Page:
Tuesday, April 25, 2017

Movie Review: A Quiet Passion

A Quiet Passion
Directed by: Terence Davies.
Written by: Terence Davies. 
Starring: Cynthia Nixon (Emily Dickinson), Jennifer Ehle (Vinnie Dickinson), Duncan Duff (Austin Dickinson), Keith Carradine (Father - Edward Dickinson), Jodhi May (Susan Gilbert), Joanna Bacon (Mother - Emily Norcross), Catherine Bailey (Vryling Buffam), Emma Bell (Young Emily Dickinson),
Benjamin Wainwright (Young Austin Dickinson), Annette Badland (Aunt Elizabeth), Rose Williams (Young Vinnie Dickinson), Noémie Schellens (Mabel Loomis Todd), Miles Richardson (Pastor), Eric Loren (Reverend Wadsworth), Stefan Menaul (Mr. Emmons), Sara Vertongen (Miss Lyon), Simone Milsdochter (Mrs. Wadsworth).
 
How does a filmmaker go about making a biopic of a famous person about which little is known? Emily Dickinson is one of the best known poets in the English language – arguably America’s greatest poet ever – and yet she lived a quiet life, pretty much in obscurity – only a few of her poems being published anonymously in a small, local paper run by a friends of her fathers. She died in 1886, having never married, and barely having left Amherst, Massachusetts – and in later years, barely leaving her bedroom. It wasn’t until after her death that her sister discovered her poems, and had them published – they haven’t gone out of print since.
 
Dickinson’s life then, despite her poetry, would seem like it wouldn’t really lend itself to a movie of her life. Yet in the hands of Terrence Davies, A Quiet Passion becomes a wonderful film. Davies was inarguably the right filmmaker for the task – he has often made films that are largely limited to the interior of a single family home (using his home life as fodder for Distant Voices, Still Lives and The Long Day Closes), and last year’s Sunset Song, although it had a larger scope than this one, again focused on a single home, and the action inside of it. In A Quiet Passion, Cynthia Nixon plays Emily Dickinson as a fiercely intelligent, quick witted woman, who was ever loyal to her family. That wit gets in her trouble from time-to-time – although Dickinson was religious, her idea of religion differed from some in the clergy. Her deep love for her family came along with high moral standards for them as well – standards that lead her to feel betrayed if you cannot live up to them.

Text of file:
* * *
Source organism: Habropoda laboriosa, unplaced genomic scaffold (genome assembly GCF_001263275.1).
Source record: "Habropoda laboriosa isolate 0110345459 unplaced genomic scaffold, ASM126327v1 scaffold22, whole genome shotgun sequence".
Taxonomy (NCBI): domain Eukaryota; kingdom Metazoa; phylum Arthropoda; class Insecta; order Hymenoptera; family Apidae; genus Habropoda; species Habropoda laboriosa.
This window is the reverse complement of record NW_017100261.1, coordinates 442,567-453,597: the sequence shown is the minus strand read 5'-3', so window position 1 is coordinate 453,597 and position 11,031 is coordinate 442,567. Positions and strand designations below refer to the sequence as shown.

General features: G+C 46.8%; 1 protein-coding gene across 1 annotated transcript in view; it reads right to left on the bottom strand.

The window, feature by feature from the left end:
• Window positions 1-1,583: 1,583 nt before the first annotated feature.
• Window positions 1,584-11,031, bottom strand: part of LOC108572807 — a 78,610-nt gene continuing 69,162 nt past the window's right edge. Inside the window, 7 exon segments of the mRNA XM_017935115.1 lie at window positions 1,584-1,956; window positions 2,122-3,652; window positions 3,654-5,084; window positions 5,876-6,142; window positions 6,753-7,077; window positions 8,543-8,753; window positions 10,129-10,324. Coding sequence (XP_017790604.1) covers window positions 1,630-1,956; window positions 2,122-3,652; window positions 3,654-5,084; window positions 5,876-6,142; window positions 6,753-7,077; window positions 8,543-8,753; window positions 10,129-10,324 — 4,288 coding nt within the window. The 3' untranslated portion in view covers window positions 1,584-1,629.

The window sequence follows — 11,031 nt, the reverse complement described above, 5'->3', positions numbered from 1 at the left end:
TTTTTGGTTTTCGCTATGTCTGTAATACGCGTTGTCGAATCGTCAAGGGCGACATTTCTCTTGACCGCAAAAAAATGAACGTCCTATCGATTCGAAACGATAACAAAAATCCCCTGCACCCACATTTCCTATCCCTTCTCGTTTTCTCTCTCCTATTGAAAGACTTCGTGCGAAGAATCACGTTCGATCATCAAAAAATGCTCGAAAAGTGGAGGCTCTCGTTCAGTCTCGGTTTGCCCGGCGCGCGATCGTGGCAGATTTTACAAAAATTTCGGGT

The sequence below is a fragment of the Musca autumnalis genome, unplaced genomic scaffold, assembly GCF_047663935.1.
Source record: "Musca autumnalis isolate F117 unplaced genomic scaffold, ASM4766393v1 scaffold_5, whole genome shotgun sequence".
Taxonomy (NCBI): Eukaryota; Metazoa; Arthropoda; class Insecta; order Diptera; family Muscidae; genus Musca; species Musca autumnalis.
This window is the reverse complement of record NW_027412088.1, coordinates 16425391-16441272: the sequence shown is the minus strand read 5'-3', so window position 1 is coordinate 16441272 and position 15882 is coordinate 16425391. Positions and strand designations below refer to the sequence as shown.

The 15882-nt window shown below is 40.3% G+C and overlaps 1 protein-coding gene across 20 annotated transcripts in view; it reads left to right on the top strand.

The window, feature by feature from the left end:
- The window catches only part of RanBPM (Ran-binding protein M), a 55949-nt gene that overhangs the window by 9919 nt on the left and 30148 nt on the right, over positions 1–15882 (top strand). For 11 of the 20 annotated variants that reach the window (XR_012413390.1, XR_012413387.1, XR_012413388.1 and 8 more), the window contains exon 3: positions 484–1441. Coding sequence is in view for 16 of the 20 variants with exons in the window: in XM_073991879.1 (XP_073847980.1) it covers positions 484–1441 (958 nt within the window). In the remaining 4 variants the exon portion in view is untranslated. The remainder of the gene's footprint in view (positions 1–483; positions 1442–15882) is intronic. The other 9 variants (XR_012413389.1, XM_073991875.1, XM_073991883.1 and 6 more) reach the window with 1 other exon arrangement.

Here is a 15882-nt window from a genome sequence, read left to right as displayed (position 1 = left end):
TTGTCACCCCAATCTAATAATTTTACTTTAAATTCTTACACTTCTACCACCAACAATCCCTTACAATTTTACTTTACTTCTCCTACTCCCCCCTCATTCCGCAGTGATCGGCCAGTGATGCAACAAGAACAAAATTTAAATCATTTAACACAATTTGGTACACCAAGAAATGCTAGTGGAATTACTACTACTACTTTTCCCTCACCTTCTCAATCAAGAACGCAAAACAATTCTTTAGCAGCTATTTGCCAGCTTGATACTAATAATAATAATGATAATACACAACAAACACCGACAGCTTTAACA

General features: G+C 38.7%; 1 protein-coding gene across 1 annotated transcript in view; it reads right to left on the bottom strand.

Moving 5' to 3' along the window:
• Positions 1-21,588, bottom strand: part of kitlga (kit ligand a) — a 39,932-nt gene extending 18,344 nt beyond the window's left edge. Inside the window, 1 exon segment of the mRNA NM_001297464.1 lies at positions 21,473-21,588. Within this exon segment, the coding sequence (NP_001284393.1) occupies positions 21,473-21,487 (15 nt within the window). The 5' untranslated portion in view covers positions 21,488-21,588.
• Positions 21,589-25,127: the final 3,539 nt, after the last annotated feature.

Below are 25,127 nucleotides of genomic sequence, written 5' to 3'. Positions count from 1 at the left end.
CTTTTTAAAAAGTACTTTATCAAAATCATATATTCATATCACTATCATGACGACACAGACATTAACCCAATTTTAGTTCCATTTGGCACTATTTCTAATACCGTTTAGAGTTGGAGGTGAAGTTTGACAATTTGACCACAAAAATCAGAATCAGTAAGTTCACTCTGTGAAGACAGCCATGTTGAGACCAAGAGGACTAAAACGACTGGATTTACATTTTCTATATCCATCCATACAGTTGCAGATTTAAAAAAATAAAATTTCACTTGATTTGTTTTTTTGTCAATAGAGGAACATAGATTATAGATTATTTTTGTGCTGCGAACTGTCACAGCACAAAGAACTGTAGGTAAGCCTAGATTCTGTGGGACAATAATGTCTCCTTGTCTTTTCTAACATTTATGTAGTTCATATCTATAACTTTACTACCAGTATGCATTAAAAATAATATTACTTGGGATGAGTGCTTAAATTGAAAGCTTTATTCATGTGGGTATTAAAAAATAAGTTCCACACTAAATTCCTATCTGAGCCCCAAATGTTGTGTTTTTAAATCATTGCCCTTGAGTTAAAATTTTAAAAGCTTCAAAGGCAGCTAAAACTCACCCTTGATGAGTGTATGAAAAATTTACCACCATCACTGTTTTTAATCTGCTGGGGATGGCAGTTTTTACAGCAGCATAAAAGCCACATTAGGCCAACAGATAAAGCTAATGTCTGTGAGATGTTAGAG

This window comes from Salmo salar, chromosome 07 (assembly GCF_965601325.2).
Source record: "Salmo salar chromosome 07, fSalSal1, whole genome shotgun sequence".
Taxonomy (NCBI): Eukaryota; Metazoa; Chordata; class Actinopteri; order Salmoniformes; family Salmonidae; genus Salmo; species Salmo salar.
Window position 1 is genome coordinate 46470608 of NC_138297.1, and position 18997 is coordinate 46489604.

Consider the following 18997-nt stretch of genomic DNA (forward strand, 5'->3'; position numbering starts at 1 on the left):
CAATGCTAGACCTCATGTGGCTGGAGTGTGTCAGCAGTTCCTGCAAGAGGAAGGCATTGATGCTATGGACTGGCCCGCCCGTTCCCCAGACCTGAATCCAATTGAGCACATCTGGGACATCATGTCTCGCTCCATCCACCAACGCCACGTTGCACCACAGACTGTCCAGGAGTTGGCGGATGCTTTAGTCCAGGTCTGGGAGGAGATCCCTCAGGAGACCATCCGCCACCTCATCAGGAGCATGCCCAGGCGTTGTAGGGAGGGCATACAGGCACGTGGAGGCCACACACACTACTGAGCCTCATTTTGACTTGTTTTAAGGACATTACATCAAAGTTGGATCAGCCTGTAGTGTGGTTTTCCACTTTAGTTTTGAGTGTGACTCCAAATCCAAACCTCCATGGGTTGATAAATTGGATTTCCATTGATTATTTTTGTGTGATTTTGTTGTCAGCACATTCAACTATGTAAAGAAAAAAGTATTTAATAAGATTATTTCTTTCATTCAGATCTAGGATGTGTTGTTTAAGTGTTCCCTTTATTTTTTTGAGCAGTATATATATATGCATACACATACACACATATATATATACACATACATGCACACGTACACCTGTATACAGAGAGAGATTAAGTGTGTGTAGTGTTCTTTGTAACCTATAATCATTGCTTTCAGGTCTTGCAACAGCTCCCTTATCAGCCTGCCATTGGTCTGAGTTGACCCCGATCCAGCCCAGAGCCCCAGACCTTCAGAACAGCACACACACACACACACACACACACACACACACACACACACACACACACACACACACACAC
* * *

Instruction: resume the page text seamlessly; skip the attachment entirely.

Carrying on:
As with every film Davies has ever made, A Quiet Passion is a beautiful film – wonderful shot by Florian Hoffmeister, who worked with Davies before on The Deep Blue Sea. This film doesn’t allow Davies and Hoffmeister the opportunities for beautiful shots of rain soaked London like that film did, yet they still find a way to make the film – all set in Dickinson home look interesting.
 
The film is uncommonly wordy for a Davies film – his film more often than not show, don’t tell, their stories, through montage and music. But it is appropriate for this film that Davies screenplay takes so much joy in language – and its precise usage – as Dickinson does in her poetry. The film seems mannered at first – perhaps a little over-written. Yet, the film is so beautifully performed, that it doesn’t take long to fall into its rhythms of the film. Nixon is great, but almost as good is Jennifer Ehle as her sister Vinnie – who is ever smiling, but is made of tougher stuff than she appears, Catherine Bailey as their friend Vryling Buffam, who is outwardly rebellious, although more conventional than she first appears.
 
A Quiet Passion is an odd film – which befits the subject matter. Dickinson didn’t lead the type of life that normally gets the biopic treatment, so it would stand to reason that she wouldn’t be subject of a normal film about her life. A Quiet Passion is something altogether different, and wonderful. I’ve typically been cooler on Davies than many – I admire his work more than I like it – but for me this is his best since The House of Mirth (which will always be my favorite of his films). An odd film, but a vital one.

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